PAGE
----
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|کد مقاله||سال انتشار||تعداد صفحات مقاله انگلیسی||ترجمه فارسی|
|556||2009||11 صفحه PDF||سفارش دهید|
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Publisher : Elsevier - Science Direct (الزویر - ساینس دایرکت)
Journal : Transportation Research Part E: Logistics and Transportation Review, Volume 45, Issue 1, January 2009, Pages 138–148
Transportation service subcontracting is becoming an effective means of business for many leading carriers to maintain their market dominance and profitability. This research is based on an outsourcing practice in one of the few largest limousine fleet companies in the US, whose (mostly advance) demand for services often exceeds its capacity. We develop a model for ride service outsourcing. A column generation method is proposed. The outsourcing decision is made simultaneously with pre-scheduling of in-house ride services as well as staffing. Test with services data indicates that the developed method dramatically improves the carrier’s outsourcing decision.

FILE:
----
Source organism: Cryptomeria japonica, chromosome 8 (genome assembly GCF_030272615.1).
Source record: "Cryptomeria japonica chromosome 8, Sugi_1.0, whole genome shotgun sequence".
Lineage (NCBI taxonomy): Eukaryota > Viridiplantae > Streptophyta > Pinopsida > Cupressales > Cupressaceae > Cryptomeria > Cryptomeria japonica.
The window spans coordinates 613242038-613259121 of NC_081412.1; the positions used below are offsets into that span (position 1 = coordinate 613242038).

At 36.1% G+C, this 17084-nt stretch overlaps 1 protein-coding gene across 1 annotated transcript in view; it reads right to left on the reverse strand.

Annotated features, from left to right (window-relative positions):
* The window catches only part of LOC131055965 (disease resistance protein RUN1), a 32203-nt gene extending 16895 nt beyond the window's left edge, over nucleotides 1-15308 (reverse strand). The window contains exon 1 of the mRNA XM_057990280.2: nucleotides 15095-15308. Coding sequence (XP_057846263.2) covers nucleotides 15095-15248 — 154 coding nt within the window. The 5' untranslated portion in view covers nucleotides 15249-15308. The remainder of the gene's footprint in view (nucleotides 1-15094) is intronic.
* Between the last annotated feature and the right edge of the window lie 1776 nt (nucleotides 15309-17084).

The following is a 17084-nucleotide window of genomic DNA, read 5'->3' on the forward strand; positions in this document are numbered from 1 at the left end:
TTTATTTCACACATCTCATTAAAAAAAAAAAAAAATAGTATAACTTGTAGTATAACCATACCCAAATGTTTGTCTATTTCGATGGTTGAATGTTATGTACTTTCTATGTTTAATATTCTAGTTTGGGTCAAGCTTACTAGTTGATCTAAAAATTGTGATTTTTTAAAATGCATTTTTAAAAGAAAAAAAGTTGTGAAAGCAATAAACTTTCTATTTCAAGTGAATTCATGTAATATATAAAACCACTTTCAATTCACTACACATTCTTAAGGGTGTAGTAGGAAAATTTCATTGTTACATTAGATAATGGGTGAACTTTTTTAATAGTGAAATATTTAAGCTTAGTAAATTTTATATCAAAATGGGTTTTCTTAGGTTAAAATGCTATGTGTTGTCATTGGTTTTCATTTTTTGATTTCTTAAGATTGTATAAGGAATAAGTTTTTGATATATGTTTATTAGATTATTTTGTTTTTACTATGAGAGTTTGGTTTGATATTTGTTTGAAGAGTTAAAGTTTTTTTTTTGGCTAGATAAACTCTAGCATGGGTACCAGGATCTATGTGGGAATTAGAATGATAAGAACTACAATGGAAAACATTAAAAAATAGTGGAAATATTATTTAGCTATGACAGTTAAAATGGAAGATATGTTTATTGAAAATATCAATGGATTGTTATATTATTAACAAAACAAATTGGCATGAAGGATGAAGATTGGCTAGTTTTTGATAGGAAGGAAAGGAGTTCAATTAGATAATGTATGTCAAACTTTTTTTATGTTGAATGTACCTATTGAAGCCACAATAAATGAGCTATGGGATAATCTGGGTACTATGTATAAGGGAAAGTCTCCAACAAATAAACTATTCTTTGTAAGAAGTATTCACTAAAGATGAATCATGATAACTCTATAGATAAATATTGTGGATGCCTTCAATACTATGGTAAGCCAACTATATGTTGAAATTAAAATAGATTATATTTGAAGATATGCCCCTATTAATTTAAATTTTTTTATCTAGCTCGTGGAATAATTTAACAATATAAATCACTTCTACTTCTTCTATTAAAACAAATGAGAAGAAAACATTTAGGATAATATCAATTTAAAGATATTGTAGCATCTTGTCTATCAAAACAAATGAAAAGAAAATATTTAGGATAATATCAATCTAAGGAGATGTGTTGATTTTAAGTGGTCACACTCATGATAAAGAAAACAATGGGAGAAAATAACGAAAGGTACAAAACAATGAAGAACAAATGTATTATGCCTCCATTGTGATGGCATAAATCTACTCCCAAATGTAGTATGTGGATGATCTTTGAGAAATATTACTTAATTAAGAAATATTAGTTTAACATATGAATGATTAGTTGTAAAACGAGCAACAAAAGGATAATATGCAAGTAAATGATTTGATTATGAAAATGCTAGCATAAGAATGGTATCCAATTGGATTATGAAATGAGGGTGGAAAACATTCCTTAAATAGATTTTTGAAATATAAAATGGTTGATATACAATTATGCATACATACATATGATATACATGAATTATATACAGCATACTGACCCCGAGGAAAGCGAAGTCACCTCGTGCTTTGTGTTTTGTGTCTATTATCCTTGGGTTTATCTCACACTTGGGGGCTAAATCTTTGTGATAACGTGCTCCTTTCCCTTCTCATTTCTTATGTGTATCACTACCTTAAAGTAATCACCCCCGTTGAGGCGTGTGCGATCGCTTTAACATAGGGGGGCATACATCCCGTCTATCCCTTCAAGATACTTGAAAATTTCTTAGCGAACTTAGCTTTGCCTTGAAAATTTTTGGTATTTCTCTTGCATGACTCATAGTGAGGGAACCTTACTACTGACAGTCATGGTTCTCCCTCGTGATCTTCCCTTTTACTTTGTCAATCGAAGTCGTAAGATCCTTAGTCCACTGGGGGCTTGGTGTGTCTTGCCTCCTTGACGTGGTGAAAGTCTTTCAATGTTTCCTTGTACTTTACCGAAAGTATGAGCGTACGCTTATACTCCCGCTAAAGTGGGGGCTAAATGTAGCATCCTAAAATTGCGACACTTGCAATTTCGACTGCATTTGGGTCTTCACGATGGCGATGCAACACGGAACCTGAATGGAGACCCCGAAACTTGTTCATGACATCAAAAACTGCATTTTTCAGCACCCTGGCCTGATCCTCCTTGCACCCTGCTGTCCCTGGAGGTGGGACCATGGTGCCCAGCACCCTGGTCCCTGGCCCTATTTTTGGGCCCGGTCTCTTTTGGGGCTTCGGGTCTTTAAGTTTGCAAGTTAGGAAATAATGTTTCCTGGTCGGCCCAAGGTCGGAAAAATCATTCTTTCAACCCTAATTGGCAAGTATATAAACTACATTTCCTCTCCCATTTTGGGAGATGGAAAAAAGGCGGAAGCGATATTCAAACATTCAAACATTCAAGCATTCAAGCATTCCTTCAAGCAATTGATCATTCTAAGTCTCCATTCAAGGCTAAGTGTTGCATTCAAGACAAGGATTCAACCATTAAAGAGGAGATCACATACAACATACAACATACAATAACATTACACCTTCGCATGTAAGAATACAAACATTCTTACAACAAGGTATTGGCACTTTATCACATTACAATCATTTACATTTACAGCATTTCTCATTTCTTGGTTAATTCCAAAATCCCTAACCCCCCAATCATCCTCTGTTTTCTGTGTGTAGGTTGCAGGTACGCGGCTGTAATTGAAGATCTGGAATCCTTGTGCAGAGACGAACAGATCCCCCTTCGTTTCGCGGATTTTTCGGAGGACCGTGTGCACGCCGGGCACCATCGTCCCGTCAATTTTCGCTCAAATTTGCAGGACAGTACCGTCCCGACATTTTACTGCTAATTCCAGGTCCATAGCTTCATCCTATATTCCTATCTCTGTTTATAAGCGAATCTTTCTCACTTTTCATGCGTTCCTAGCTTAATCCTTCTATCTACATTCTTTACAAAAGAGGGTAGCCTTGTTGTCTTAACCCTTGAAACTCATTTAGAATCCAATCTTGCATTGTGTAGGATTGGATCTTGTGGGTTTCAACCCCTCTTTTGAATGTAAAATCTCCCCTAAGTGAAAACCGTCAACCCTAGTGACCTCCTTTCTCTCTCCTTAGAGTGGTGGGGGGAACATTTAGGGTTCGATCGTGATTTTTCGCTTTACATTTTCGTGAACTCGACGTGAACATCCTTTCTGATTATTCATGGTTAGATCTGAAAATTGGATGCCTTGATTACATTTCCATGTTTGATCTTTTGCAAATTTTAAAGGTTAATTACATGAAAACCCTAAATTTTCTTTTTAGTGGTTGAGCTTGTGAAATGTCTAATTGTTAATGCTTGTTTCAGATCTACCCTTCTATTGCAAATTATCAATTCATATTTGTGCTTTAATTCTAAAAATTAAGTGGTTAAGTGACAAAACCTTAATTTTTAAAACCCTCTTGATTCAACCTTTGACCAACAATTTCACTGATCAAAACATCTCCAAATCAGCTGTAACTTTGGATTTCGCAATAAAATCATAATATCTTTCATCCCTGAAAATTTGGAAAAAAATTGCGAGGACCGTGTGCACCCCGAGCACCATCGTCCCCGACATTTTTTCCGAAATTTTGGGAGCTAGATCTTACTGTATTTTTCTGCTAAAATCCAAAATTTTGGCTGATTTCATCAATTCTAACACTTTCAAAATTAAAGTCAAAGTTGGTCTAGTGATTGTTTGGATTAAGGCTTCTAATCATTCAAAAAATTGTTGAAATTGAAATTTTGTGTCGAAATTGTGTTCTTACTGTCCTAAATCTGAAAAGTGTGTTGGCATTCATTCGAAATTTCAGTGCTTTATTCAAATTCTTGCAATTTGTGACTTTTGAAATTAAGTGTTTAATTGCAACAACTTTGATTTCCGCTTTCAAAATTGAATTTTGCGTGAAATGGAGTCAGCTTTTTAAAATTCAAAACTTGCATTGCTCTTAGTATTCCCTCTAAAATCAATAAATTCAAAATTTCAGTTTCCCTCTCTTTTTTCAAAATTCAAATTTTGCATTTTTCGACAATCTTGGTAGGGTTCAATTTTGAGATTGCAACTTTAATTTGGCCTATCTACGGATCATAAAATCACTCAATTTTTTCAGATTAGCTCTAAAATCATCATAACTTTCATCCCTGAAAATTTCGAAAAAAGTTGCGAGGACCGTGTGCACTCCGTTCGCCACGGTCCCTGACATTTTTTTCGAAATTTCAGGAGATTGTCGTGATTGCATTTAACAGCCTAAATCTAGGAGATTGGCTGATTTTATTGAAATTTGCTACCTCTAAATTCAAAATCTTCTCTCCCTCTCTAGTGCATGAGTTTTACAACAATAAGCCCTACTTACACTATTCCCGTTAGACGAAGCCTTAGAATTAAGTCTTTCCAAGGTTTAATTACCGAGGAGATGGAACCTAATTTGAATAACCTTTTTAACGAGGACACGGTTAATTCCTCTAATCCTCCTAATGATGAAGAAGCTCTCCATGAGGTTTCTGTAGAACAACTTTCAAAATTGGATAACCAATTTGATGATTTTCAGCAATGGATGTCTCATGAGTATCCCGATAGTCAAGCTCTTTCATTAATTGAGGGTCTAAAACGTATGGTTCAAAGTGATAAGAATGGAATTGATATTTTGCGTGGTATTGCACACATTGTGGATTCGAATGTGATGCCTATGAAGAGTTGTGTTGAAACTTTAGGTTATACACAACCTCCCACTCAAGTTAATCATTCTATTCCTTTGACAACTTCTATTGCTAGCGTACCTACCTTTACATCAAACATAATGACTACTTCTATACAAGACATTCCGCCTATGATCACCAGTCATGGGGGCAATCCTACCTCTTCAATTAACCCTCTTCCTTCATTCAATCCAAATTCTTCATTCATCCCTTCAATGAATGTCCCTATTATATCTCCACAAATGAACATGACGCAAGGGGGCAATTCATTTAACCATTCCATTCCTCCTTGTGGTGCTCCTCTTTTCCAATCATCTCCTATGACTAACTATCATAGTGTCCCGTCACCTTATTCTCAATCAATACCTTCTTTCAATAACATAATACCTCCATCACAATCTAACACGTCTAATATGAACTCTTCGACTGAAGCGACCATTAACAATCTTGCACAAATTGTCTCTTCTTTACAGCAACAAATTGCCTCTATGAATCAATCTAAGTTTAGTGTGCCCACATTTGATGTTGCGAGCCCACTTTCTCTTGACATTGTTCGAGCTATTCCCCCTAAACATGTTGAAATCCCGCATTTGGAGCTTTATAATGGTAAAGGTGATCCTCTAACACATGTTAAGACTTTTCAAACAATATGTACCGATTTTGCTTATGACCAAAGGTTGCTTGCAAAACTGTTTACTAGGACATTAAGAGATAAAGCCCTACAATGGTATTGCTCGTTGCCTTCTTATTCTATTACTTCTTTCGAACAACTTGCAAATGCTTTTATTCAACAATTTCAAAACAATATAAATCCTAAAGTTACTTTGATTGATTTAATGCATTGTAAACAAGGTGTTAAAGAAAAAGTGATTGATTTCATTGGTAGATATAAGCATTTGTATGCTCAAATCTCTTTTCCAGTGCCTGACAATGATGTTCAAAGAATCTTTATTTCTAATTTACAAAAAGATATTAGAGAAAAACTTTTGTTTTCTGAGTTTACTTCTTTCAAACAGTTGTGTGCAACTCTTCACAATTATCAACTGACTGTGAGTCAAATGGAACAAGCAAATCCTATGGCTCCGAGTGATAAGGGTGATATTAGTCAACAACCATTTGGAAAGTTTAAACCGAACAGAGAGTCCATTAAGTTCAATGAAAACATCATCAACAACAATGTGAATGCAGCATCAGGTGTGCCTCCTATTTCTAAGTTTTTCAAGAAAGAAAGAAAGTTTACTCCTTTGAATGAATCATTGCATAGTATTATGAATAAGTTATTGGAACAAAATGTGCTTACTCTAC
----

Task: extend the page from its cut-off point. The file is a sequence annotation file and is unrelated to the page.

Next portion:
In today’s world of transportation services, it is typical that a large carrier has a number of affiliated smaller carriers such as owner–operators. They often operate in a collaborative relationship. Transportation services contracted to these large carriers are frequently subcontracted, or outsourced, to their affiliated smaller carriers at a reduced rate. This service outsourcing harnesses the complementarity of service capacities among carriers, and in the same time helps the large carrier maintain its market dominance and profitability. In this case, the subcontracting carrier serves as both a service provider (to directly serve the selected requests:) and a business intermediary (to bridge the affiliated carriers and the unmet requests). An important challenge to the large carrier in this context is to decide which service requests to subcontract out when its own capacity is in shortage. This study is based on a real application at BostonCoach Inc., a premier worldwide provider of executive sedan, limousine and event transportation services. The customers include corporate executives, celebrities and leisure travelers. Its primary business is in the large metropolitan areas in the United States such as New York, Boston, Washington DC, Philadelphia, Chicago, etc. The operations are independent of each other between service areas. Take the sub-fleet in Boston as an example. Boston is one of BostonCoach’s major service areas. Generally on a typical day, about 50% of the requests were booked three days advance, inclusively 70% two days advance and 85% one day advance. During the daily operation, new demand are called in for service (called spot demand later), which account for the remaining 15% services. Subcontracting decisions, according to the agreements between BostonCoach and its collaborating companies, have to be made one day (24 h) early. When BostonCoach projects to have demand exceeding its capacity the next day, it subcontracts some of its currently booked rides to those smaller affiliated fleets. The rides subcontracted are equivalently called vended rides later. In addition, if the number of subcontracts is not enough, denials of ride requests could take place. Request denial is costly in terms of loss of customer’s goodwill. BostonCoach experienced about 5% denials before our proposed new outsourcing system. When using out proposed method, the average denial rate dropped to below 1.5% in the benchmark tests. Experience shows that it is very important to have a good estimate of its service capability in relation to the future (projected) demand. An efficient scheduling system is such a means to determine the need for subcontracting and to make in-house ride pre-assignment.